The reverend and the murderer: a Wimbledon story

Tennis - John Hartley and Vere St. Leger Goold. The strange ending of 1879

by Lorenzo Ciotti
The reverend and the murderer: a Wimbledon story

Wimbledon is like the collection and display of legends, traditions, emotions and matches. The third edition, that of 1879, has one of the strangest stories in the entire history of the tournament. The final was played between the Anglican Reverend John Hartley, vicar of Burneston, in North Yorkshire and the (future and alleged) murderer Vere St.

Leger Goold. The reverend defeated his Irish opponent in three sets with the final score of 6-2, 6-4, 6-2 in what was then called the Lawn Tennis Championships. Hartley also won the title in 1880 against Herbert Lawford. He was defeated in 1881 by William Renshaw with the score of 6-0, 6-1, 6-1, in what still remains the shortest final in the history of Wimbledon.

The story of Vere St. Leger Goold is even more complex. He became the first Irish tennis champion in early June 1979. He defeated in two sets C.D. Barry, with the final score of 8-6, 8-6 in the final. Goold failed to defend the Irish title in 1880, losing in the Challenging Round against William Renshaw.

Goold's life after 1883 was a mix of alcohol and drugs. Historical accounts (though not all of them coincide) tell that he was seduced by the charming French Lady Marie Giraudin whom he married. It is said that she had already been married twice, and she was a woman of expensive tastes.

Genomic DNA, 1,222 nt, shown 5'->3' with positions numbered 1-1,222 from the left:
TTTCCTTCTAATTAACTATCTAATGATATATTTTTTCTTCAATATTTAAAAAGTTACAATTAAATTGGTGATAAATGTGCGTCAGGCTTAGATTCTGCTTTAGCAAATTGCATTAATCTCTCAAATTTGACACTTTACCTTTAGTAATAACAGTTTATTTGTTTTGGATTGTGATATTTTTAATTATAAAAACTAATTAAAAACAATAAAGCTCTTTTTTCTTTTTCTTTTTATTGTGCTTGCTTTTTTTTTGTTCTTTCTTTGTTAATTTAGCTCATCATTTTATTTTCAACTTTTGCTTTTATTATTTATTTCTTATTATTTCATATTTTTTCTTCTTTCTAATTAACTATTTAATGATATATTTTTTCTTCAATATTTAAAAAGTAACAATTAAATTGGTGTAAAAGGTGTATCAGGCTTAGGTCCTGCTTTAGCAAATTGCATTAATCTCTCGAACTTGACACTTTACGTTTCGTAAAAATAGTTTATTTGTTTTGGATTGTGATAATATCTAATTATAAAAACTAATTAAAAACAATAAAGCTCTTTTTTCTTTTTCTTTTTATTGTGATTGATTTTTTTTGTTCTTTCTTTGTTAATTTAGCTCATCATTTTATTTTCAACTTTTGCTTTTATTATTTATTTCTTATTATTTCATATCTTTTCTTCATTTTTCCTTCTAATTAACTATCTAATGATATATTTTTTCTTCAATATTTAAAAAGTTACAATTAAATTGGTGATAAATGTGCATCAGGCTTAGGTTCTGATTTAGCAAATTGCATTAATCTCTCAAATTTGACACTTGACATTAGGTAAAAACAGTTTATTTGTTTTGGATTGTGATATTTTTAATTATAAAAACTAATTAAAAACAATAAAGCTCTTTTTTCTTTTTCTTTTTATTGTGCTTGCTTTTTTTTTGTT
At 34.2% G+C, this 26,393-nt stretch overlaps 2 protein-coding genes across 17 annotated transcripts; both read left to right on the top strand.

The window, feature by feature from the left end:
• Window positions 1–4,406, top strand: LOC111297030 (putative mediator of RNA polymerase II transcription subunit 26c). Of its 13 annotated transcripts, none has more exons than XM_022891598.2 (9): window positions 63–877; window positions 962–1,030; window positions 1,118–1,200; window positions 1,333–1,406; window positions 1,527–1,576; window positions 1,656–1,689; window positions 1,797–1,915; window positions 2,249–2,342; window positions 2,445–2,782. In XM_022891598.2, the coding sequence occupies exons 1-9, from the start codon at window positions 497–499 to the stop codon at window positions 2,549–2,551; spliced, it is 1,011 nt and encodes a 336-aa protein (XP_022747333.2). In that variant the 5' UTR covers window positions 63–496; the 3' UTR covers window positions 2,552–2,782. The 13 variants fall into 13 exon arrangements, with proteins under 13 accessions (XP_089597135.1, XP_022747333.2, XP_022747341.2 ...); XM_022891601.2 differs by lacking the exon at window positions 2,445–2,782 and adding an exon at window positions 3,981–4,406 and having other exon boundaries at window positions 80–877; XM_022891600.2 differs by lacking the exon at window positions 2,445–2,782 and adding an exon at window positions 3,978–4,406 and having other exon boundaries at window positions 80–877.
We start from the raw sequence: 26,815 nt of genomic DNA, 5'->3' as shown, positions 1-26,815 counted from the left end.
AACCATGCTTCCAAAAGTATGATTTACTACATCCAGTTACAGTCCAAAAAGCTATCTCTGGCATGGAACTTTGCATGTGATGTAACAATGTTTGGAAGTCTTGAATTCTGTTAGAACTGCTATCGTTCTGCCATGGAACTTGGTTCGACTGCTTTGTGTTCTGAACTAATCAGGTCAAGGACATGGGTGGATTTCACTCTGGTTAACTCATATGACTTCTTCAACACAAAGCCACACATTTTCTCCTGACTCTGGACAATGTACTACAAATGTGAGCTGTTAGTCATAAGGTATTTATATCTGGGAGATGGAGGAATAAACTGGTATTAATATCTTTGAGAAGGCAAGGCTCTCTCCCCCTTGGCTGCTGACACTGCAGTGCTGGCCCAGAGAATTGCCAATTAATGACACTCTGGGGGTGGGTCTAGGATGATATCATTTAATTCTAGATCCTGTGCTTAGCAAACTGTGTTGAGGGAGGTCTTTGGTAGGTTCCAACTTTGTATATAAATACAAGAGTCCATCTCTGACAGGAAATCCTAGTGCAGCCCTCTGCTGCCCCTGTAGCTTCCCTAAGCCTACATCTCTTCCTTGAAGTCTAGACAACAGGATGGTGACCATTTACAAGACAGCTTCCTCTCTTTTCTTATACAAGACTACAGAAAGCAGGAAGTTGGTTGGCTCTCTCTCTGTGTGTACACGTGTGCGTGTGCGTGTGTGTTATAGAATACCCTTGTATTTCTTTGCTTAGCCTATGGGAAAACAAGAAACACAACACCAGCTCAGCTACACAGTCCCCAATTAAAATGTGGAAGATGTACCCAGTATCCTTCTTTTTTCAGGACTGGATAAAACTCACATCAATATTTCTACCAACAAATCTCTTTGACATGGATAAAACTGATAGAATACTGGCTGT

The couple went into debt. In 1907, Mrs. Goold persuaded Vere to go to the Monte Carlo casino. The first week was lucky, but soon the two lost all the money. They met a rich Swedish woman, Emma Levin, the widow of a Stockholm broker, already in Monte Carlo accompanied by a friend named Madame Castellazi.

The sources vary, but the most accepted is the following: Marie Goold or her husband Vere borrowed £40 from Madame Levin, and the widow wanted the debt repaid. On August 4th 1907, Mrs. Levin went to the hotel to collect the debt before leaving Monte Carlo.

Mrs. Castellazi was waiting for her at the hotel, and when she did not come, at midnight, she went to the police. Vere and Marie Goold had left for Marseille. Blood stains were found in the suite as well as some objects, such as a saw and hammer, with blood on them.

Madame Castellazi also recognized Madame Levin's parasol. The Goolds were in Marseille in a hotel (they were going to London). They had left a large trunk at the train station in Marseilles, and one of the station employees, named Pons, noticed that blood was pouring out of its bottom.

Sources are a lot, but it is said that before the Goolds could leave Marseille, they had to face the French police. The trunk was opened and the remains of Madame Levin were found. Vere Goold apparently loved Marie Goold, deeply, and confessed to being the murderer.

Marie Goold was sentenced to death and Vere Goold was sentenced to life imprisonment on the Devil's Island. However, Mrs. Goold's sentence was reduced to life imprisonment. Vere Goold committed suicide on September 8th 1909, within a year of his arrival at Devil's Island. Marie Goold died of typhoid fever in a Montpellier jail in 1914.